Seven years ago, Cory Butner was a part-time athlete dreaming of Olympic glory while holding a full-time job at Southern California Edison (SCE).
But after deciding a few years ago to take his training full-time, his dream came true when he was recently named as a driver for one of the three U.S. Bobsled and Skeleton Federation’s two-man bobsled teams and will compete in the Sochi Winter Olympics.
“Seven years of hard work finally paid off for me,” said Cory, 32, of Yucaipa. “There have been a lot of ups and downs and being named to the team was just instant relief. I just told myself, ‘all right, I made it.’ I’m one of 230 Olympians representing the U.S. this year, which is a very small percentage of Americans.”
It definitely puts Cory in select company, but his Olympics pursuit had humble beginnings.
It was only a few years ago that he was working as an SCE technical specialist in the hydraulic services department of the Business Customer Division. He was trying to juggle his time at work in California and his training in Lake Placid, New York, or anywhere else competitions took him.
“It does feel like a long time ago,” said Cory.
In 2011, he finally made the decision to quit his job and pursue his Olympic dream full-time.
“Cory really enjoyed his time at SCE,” said Yvonne Butner, his mother. “It just came down to the fact that he had to train full-time. If he was going to reach his goal, he had to give 100 percent. He adored them all. He had a good group of men and women there, but he had to follow his dream.”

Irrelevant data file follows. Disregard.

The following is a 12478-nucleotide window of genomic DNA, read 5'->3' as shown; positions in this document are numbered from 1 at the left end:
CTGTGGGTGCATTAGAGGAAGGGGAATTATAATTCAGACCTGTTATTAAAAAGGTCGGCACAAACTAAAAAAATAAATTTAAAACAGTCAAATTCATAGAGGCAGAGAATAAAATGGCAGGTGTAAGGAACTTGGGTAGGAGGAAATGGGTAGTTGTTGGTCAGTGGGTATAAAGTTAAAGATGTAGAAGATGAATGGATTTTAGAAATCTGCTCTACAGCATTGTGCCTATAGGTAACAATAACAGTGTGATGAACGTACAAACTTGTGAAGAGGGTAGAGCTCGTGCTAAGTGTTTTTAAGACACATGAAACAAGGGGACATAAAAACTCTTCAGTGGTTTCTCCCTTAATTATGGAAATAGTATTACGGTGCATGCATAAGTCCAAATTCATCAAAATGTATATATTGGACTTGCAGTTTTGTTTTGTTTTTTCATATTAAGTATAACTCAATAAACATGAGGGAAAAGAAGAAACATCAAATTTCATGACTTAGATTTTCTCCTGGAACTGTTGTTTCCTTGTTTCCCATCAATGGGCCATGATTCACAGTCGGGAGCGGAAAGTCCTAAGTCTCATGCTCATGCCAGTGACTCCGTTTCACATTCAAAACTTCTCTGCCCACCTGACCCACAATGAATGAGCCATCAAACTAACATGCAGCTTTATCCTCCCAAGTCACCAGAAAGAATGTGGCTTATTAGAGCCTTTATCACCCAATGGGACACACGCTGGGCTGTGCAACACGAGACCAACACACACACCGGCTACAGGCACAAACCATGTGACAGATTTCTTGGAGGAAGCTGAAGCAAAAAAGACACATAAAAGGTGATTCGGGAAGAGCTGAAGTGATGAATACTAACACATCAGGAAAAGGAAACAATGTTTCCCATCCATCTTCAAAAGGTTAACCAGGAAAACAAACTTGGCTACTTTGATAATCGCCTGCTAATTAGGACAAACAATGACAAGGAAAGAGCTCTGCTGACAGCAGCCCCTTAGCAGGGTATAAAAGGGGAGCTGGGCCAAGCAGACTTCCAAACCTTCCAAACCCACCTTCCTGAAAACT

Although bobsledding won out, no one told Butner how hard it would be to leave SCE and his co-workers who had become his friends.
“Hardest thing for me was actually leaving,” he said. “I did get a little emotional with my manager at the time, Bill Hammond. I was there for five years, which isn’t that long of a time, but for me, it was. It was more of a family. So it was like leaving a big family when I moved to Lake Placid.”
When he’s in town, he still swings by his old work location on Fridays to chat and grab a bite to eat with former co-workers like Kory Meyers, who hired Cory. These are the same people he relied on early in his bobsledding career for emotional and professional support.
“All the guys that I worked with have been mentors for me,” he said. “You can ask Kory (Meyers) or Ron (Ford) or Bill Hammond. When I worked there, I was really quiet and shy. Now, I’m more vocal and more confident in myself, and that’s because of all of them. They made you feel good, more confident. They were always good to talk to and learn from.”
Cory is currently ranked fifth in the world in the two-man bobsled based on points accumulated so far in the 2013-14 season. And he has a good shot at getting on the medal stand in Sochi.
“Realistically, I can medal in these Olympics,” said Cory, who started off as a breakman, but was elevated to driver in 2010. “I have one of the best two-man pushers in the world at these Olympic games. We didn’t always have the best start times during the last season, but we still finished down the hill third, fourth or fifth. If we can get a top six start, we can medal.”
His father, Jim, knew that Cory would succeed, but not to the extent that he has so far.
“Just seeing him make the Olympics, when he first started this I never imagined he would get this far,” said Jim. “I knew he’d do well, but never thought he’d be at this point. You have to have speed and coordination and he definitely didn’t get that from his father.”
Cory knows there’s still a lot of hard work ahead, but sometimes he lets himself imagine a trip to the medal stand.
“Honestly, I might just break into tears,” he said. “It might seem cliché, but to have all this build up — there’s a lot of pressure. There are so many emotions going on that I might just lose it if we won a medal.”
Hometown: Yucaipa, Calif.
Birthdate: March 27, 1981
College: UC Riverside
SCE Employment: 2006-2010
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